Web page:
From: Matt Mahoney (firstname.lastname@example.org)
Date: Sun Mar 16 2008 - 19:01:49 MDT
--- Mark Waser <email@example.com> wrote:
> > There are a number of ways in which humans could become extinct without
> > our
> > goals being stomped on. Human goals are appropriate for survival in a
> > primitive world, not a world where we can have everything we want. If you
> > want 1000 permanent orgasms or a simulated fantasy world with a magic
> > genie,
> > then the nanobots go into your brain and your wishes are granted. What
> > difference does it make to you if your brain is re-implemented more
> > efficiently as gray goo and your body and world are simulated? You're not
> > going to know. Does this count as extinction?
> If the person being "re-implemented" believes so, then yes. In that case,
> you are clearly messing with their goals of not being extinct. You can't be
> absolutely sure that your "re-implementation" truly is exactly the same and
> that the subject wouldn't know or realize. Doing this against someone's
> will is evil.
Getting the re-implementation correct is an intelligence problem. If you
still have any doubts, the nanobots will go into your brain and remove them.
You will believe whatever you are programmed to believe. If you are opposed
to being reprogrammed, the nanobots will move some more neurons around to
change your mind about that too. It can't be evil if everyone is in favor of
Look, the AI is smarter than you and knows what's best for you. If you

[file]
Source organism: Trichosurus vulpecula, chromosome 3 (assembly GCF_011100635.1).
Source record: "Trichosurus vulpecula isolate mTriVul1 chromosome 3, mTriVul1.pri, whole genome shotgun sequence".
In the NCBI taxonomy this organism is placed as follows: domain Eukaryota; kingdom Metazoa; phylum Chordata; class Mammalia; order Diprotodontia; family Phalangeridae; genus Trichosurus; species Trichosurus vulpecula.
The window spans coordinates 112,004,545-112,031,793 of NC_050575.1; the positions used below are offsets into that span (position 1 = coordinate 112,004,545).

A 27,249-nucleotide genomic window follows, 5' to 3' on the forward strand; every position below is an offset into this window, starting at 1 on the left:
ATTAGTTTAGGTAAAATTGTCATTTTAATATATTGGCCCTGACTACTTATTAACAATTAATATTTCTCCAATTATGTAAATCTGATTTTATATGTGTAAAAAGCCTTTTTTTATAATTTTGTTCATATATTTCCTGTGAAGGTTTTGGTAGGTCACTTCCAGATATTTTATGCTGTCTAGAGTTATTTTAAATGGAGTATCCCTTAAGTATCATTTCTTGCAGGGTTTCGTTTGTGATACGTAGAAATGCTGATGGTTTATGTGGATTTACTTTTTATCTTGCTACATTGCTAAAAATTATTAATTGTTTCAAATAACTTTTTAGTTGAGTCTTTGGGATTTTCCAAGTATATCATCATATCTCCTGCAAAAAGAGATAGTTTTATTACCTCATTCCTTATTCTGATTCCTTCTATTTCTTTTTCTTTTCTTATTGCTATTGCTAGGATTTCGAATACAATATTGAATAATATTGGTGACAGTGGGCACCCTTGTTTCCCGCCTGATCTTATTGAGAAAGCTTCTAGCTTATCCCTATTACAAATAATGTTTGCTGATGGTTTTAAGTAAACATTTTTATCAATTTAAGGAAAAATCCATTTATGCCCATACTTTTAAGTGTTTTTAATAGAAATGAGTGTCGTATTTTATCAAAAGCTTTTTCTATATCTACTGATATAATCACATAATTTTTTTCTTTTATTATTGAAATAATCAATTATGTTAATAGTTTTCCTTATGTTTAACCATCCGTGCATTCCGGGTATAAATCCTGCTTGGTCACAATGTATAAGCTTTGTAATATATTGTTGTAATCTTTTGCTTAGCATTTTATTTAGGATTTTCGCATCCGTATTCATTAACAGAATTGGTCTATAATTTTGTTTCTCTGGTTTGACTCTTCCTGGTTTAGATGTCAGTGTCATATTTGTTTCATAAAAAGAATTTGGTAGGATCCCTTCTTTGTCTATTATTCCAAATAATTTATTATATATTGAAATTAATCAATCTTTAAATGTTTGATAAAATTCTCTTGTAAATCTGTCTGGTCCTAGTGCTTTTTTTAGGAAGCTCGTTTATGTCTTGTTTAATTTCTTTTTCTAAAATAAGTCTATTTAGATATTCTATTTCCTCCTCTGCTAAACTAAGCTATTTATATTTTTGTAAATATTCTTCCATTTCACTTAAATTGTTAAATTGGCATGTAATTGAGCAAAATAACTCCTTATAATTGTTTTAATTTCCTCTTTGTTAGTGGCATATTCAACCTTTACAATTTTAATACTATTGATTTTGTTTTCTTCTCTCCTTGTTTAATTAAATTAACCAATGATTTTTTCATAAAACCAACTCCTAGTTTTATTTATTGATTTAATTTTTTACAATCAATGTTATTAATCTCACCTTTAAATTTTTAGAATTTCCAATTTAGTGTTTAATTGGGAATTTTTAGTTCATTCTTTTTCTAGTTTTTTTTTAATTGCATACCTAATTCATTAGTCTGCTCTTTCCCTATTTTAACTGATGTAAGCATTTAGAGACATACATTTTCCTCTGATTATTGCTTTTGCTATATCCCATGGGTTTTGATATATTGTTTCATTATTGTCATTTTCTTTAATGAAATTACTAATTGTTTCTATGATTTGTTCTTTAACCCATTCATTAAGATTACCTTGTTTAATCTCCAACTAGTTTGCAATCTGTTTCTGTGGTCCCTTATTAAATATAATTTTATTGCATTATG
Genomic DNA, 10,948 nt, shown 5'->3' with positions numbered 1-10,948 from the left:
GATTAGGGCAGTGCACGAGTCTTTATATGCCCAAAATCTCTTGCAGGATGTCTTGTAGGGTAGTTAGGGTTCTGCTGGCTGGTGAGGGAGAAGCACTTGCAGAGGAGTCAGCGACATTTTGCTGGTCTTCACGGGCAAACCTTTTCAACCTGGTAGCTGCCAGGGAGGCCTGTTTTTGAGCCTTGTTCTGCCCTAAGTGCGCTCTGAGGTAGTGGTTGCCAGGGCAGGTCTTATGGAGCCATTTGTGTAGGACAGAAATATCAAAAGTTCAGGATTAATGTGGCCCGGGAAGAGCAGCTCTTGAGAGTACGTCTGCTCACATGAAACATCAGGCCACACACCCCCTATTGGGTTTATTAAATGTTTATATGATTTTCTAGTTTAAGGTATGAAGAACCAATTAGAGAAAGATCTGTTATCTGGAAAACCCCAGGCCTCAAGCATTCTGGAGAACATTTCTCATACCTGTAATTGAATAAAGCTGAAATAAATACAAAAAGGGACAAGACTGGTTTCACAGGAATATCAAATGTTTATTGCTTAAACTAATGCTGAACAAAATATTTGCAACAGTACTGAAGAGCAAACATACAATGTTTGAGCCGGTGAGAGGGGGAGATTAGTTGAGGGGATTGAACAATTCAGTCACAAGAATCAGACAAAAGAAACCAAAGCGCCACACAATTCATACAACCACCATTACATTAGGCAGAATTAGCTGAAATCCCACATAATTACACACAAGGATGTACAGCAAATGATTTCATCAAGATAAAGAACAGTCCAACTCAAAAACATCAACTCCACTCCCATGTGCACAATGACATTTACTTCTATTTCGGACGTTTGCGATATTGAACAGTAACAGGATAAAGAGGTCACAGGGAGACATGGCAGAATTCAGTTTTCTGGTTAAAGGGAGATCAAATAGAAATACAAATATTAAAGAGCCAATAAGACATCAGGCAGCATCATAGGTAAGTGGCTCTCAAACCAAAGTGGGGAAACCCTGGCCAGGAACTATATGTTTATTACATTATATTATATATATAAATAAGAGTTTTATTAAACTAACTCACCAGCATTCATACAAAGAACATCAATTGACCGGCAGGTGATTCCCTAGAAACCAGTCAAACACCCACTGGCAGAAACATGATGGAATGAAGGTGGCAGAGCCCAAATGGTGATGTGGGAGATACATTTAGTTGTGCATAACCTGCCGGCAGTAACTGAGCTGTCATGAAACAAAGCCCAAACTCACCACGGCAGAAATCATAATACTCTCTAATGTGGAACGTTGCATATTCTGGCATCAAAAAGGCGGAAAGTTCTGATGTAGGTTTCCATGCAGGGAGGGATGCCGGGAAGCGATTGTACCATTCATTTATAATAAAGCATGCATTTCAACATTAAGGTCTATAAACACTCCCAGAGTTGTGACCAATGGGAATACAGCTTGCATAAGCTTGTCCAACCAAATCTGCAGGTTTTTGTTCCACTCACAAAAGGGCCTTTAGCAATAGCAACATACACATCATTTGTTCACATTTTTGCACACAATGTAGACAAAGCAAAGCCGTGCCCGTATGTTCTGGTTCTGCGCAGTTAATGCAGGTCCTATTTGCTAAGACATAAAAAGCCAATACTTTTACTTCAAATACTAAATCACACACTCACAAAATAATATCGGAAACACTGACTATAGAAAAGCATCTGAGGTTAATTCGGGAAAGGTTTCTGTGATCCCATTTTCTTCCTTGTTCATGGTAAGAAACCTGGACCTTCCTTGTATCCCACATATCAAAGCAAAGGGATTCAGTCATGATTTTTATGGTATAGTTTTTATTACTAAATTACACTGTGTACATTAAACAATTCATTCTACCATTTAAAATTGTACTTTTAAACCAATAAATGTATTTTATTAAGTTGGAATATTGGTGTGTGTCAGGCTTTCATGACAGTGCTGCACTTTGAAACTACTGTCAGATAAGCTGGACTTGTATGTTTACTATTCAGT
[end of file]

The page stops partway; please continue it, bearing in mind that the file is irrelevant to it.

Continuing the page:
persist in your stubbornness and continue to waste the AI's resources, it will
simply declare you UnFriendly and do it anyway.
> > But we don't really have a choice over whether there is competition
> > between
> > groups or not. My bigger concern is the instability of evolution, like a
> > plague or population explosion that drastically changes the environment
> > and
> > reduces the diversity of life. Some of the proposals for controlling the
> > outcome of a singularity depend on a controlled catastrophe by setting the
> > initial dynamic in the right direction. This is risky because
> > catastrophes
> > are extremely sensitive to initial conditions. But of course we are in
> > the
> > midst of one now, a mass extinction larger than any other in the last 3.5
> > billion years. We lack the computing power to model it, and there is no
> > way
> > to acquire it in time because the process itself is needed to produce it.
> > So
> > it always stays a step ahead. Sorry for the bad news.
> Um, I'm missing the bad news (or, at least, how it relates to my proposal).
> Could you please clarify?
Yes, our long discussion on whether it is better to have one group of
cooperating agents or competition between groups is moot. Whether there is
one group or many depends on the outcome of a catastrophe. We don't have a
choice in the matter.
-- Matt Mahoney, firstname.lastname@example.org
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